Furthermore, if the principal payment would be required to be made by the trust from S earnings distributed to it because the trust does not own sufficient other assets to make the payment and the payment is charged to corpus, the trust would not be able to distribute all of its income, terminating the corporation's S election.

One possible solution is to have the trust charge principal payments made under the installment obligation against income. Sec. 643{b} states that "income" is determined by the trust instrument and applicable local law. Therefore, local law needs to be reviewed to determine the character of the payment; a provision should be included in the trust instrument specifically indicating that the principal payments on the installment obligation are to be made from trust income. This should reduce trust accounting income, thereby allowing the trust to make the principal payments and still comply with the income distribution rules of Sec. 1361.

Additionally, there is some uncertainty on how items of income and expenses from the QSST are reported on the trust's Federal fiduciary income tax return. Sec. 1361(d){1} states that a QSST will be treated as a grantor trust under Sec. 678(a), with the beneficiary of such trust being treated as the owner of that portion of the trust that consists of the S stock. Accordingly, S income, losses, deductions and credits are reflected on the beneficiary's individual income tax return. However, items of income and expense from assets other than the S stock would be taxed to the QSST at the trust level. Therefore, the QSST could be part grantor trust and part taxable trust.

Because of the various QSST rules, the amount of trust accounting income must be determined for purposes of the distribution to the beneficiary, with the understanding that all activity relating to the S corporation is to be reflected on the individual's income tax return and with all other trust income and expenses to be reflected on a fiduciary income tax return for the QSST. The example on page 648 illustrates how the QSST rules may be applied.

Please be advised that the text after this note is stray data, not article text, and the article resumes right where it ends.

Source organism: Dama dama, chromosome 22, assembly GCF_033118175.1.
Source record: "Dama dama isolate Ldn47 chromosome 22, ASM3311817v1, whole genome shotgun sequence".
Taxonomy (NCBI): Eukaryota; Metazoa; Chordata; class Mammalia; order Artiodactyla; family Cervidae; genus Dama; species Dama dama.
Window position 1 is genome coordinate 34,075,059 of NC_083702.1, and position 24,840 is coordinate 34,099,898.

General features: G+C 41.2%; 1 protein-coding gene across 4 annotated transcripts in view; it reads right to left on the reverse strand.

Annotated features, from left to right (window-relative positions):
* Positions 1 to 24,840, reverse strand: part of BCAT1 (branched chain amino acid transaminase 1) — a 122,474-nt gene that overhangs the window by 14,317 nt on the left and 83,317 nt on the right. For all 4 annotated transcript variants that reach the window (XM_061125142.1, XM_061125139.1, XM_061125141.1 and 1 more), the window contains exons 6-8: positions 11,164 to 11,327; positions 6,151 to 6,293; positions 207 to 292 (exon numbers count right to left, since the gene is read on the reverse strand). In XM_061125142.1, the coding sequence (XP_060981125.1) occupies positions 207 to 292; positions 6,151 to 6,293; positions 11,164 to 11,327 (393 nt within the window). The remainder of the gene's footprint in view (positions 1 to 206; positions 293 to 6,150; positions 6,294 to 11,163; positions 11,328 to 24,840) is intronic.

As the example illustrates, S distributions, and not S income per the Schedule K-1, should be used in computing accounting income for Sec. 6431b1 purposes. The $35,000 accounting income computed in the example is the amount required to be distributed to the beneficiary under the trust instrument. However, for tax purposes the beneficiary is required to reflect on his individual income tax return the total amount of S income indicated on the K-1 provided to the trust. Also, the interest income from other assets is required to be included in the computation of the trust's accounting income for purposes of the distribution to the beneficiary, reported as income on the trust's fiduciary income tax return, and distributed to the beneficiary (with the trust receiving a corresponding deduction).

There is also uncertainty as to how to report the S corporation activity on the trust's fiduciary income tax return. Because the QSST is treated as a grantor-type trust, it is the authors' belief that the S corporation activity is not reported on the face of the return but instead by attaching a copy of the S corporation% Schedule K-1 to the fiduciary income tax return, by attaching a footnote to the return indicating that the trust owns stock in the specific S corporation, and by attaching to the return a copy of the Schedule K1, reflecting the trust's allocable share of the S items. The statement should further indicate that the allocable share of the items is reflected on the beneficiary's individual income tax return, listing the beneficiary's name, address and social security number.

Although there are some problems and uncertainties, the use of grantor trusts and QSSTs has the potential to provide significant estate tax savings for owners of S corporations when stock is to be acquired by a trust through an installment sale.

From Richard J. Mikuta, LD., CPA, and Joseph A. Odzer, MST, CPA, Chicago, 111.
COPYRIGHT 1992 American Institute of CPA's
No portion of this article can be reproduced without the express written permission from the copyright holder.
Copyright 1992, Gale Group. All rights reserved. Gale Group is a Thomson Corporation Company.

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Author:Odzer, Joseph A.
Publication:The Tax Adviser
Date:Oct 1, 1992